6. Do you believe that the Obama administration is pursuing a centralist, or 'Keynesian-model' approach to addressing the financial woes that America has experienced, in the past two years? Do you know of any alternative policies, that you believe would be preferable, for sustained economic-recovery? And, do you think that the more-recent financial 'tremors', in Europe, could (as some analysts fear) present the risk of a global 'double-dip'?
I say Obama is not a centrist. Economically, he is to the Left of Bush who is looking more and more in retrospect like a centrist because Obama has doubled and trebled down on everything Bush ever did.
Contrariwise, Paul Krugman, a Keynesian, says Obama hasn't been Keynesian enough. But the problem with Keynes is that everyone has their own idea what Keynes actually believed. Keynes had a habit of thinking aloud and so some people have lashed on to these thoughts and construed them anyway they wanted. Who really knows what Keynes would have thought of Obama. I am sure, he would have thought that Obama is out of his depth on Economic matters.
I would have taken a libertarian approach to the crisis, let the pieces fall where they may. What has happened in America, is that all of Obama's meddling has gummed up the works -- there are valid questions being raised about the rule-of-law, this concept of too-big-to-fail, and how Obamacare will change the relationship between American citizen and government.
We can only hope that the Republicans can take both houses of congress and maybe common sense will prevail.
7. On a scale of one, to ten, where would you rate Barack Obama's administration? (Could you give specific rankings, perhaps, as regards the economy, foreign policy, domestic-issues, etc?)
I have to admit that I have a visceral hatred of the Reverend Jeremiah Wright's "former" parishioner. As far as I am concerned, he is a left-wing airbag who has advanced far above his station in life. He has done nothing to change this opinion.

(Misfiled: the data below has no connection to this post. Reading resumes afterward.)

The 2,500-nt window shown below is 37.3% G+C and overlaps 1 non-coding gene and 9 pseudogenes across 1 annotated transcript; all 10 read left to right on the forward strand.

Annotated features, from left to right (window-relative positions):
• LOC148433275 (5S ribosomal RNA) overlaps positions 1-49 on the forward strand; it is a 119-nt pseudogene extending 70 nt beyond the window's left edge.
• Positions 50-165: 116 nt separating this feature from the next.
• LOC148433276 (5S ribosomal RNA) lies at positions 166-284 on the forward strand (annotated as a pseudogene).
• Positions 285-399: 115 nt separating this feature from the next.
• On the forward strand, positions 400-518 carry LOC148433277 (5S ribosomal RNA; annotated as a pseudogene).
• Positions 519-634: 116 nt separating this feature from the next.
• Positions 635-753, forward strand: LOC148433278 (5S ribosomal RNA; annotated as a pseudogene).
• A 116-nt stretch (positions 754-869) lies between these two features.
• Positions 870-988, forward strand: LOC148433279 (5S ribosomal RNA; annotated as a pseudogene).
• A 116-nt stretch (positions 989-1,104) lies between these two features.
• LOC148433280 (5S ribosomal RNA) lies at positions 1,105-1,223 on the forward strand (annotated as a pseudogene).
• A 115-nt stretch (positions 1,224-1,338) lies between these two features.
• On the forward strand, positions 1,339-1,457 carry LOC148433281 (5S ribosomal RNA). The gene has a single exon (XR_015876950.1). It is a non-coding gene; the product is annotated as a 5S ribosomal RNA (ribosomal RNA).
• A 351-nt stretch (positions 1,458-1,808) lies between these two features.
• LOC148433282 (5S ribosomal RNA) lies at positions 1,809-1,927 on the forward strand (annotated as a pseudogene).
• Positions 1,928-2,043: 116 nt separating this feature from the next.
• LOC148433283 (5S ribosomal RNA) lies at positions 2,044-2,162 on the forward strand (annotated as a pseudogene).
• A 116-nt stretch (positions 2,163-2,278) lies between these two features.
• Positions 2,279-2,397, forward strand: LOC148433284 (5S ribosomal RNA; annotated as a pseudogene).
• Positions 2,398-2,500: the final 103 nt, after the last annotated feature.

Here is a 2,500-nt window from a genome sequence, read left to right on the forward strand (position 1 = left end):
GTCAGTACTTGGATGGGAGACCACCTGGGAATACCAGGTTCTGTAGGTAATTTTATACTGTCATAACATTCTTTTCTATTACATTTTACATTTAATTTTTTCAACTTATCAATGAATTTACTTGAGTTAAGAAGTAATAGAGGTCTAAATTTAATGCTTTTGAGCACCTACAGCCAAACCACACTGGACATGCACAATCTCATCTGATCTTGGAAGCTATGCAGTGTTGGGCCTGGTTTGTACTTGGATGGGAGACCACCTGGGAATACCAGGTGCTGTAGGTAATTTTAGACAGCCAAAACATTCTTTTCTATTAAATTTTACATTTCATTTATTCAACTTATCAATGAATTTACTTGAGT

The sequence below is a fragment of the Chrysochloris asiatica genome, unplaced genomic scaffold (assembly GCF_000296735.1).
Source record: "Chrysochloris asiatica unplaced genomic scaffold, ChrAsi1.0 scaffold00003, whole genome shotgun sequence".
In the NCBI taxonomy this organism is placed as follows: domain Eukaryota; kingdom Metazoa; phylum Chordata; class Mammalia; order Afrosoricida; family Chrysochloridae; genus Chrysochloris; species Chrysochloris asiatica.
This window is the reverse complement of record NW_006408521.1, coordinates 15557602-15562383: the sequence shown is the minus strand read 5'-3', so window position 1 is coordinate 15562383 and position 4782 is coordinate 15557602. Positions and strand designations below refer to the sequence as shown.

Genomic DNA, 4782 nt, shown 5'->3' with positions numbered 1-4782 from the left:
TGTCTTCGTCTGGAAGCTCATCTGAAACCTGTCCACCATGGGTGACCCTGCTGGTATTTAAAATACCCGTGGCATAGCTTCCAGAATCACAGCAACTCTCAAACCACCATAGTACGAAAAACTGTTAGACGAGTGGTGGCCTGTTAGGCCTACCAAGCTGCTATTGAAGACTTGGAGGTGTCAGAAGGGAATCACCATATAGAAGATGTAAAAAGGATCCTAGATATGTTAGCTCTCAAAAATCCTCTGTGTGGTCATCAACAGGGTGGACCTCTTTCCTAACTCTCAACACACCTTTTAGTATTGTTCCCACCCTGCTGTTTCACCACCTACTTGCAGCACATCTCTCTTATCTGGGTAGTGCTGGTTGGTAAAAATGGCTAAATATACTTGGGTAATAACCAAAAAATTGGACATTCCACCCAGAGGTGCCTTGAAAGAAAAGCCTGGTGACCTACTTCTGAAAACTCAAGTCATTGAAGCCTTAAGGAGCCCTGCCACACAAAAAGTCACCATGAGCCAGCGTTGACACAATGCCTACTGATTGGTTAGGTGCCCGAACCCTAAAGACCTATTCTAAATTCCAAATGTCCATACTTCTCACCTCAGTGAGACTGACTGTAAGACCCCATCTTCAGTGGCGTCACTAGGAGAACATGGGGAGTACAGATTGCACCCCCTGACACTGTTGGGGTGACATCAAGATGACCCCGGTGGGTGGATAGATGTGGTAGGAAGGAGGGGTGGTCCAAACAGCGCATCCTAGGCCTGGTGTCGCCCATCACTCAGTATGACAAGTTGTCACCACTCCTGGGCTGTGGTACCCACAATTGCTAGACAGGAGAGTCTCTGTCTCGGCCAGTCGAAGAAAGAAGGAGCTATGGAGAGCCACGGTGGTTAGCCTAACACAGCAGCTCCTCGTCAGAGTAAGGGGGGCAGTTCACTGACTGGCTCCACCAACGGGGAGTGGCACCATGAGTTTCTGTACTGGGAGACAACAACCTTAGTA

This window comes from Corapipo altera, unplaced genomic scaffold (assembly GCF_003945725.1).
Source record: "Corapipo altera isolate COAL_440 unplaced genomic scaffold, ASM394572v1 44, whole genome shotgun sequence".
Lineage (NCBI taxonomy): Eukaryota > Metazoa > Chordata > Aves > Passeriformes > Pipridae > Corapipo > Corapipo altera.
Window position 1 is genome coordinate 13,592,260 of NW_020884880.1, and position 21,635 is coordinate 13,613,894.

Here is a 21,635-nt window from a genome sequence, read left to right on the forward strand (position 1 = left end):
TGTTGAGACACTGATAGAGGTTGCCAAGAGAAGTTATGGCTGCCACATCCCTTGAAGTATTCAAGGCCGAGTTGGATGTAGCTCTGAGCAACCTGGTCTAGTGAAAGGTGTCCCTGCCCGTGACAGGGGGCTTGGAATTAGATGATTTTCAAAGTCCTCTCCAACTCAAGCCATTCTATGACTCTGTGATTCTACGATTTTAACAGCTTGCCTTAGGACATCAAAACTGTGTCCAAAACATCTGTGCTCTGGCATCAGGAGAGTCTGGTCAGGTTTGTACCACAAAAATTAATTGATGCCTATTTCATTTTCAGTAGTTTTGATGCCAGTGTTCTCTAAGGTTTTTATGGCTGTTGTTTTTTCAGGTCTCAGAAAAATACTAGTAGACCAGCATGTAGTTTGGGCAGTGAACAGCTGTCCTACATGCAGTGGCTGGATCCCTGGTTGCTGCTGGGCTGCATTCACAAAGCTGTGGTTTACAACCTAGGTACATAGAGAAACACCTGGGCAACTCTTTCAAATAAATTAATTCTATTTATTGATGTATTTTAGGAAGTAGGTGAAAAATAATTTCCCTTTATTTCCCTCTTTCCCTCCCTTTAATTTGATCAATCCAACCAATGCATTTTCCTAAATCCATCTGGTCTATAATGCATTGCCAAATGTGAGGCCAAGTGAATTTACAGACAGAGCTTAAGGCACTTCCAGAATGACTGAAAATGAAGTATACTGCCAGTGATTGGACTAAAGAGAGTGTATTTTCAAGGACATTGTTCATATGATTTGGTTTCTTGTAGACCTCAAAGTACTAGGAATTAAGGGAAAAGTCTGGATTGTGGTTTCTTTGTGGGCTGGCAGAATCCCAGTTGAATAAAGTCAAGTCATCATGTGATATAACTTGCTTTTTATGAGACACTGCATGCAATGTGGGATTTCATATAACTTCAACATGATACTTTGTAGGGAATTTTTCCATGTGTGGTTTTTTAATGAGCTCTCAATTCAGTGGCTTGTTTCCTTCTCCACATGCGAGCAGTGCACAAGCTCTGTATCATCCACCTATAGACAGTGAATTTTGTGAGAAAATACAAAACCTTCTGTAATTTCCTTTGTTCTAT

On Foreign Policy, I give him a one or zero (you said one to ten). Obama seems ashamed to be American sometimes, and has a bloated regard for foreigners. On the economy and domestic matters, zero, but what do you expect from a McGovernite Democrat?
What is particularly distressful about his presidency is how all the racialist talk has not abated. America electing a black president is not enough to grant America absolution for its racist past. Neither, it seems does judging a person by the content of his character and not the color of his skin a way to avoid being called racist. The charges of racism against the Tea Party movement -- nothing can be so blatantly untrue, and it again demonstrates the inability of the Left to honestly confront ideas of people who oppose them. Why isn't Obama, the guy who boasted of being able to transcend partisan squabble, telling everyone how false the charges of racism against the Tea Partiers are and telling Tea Party opponents to defend government involvement in the economy?
Anyway, I will try to give the devil his due on some points. His wife has kept her mouth shut for the most part since she became first lady. Obama has shown himself to not be a pacifist. He did give a good speech at the Nobel Prize ceremony (of course, he didn't deserve the award!). And....... (I am thinking)........ tweet! tweet! tweet!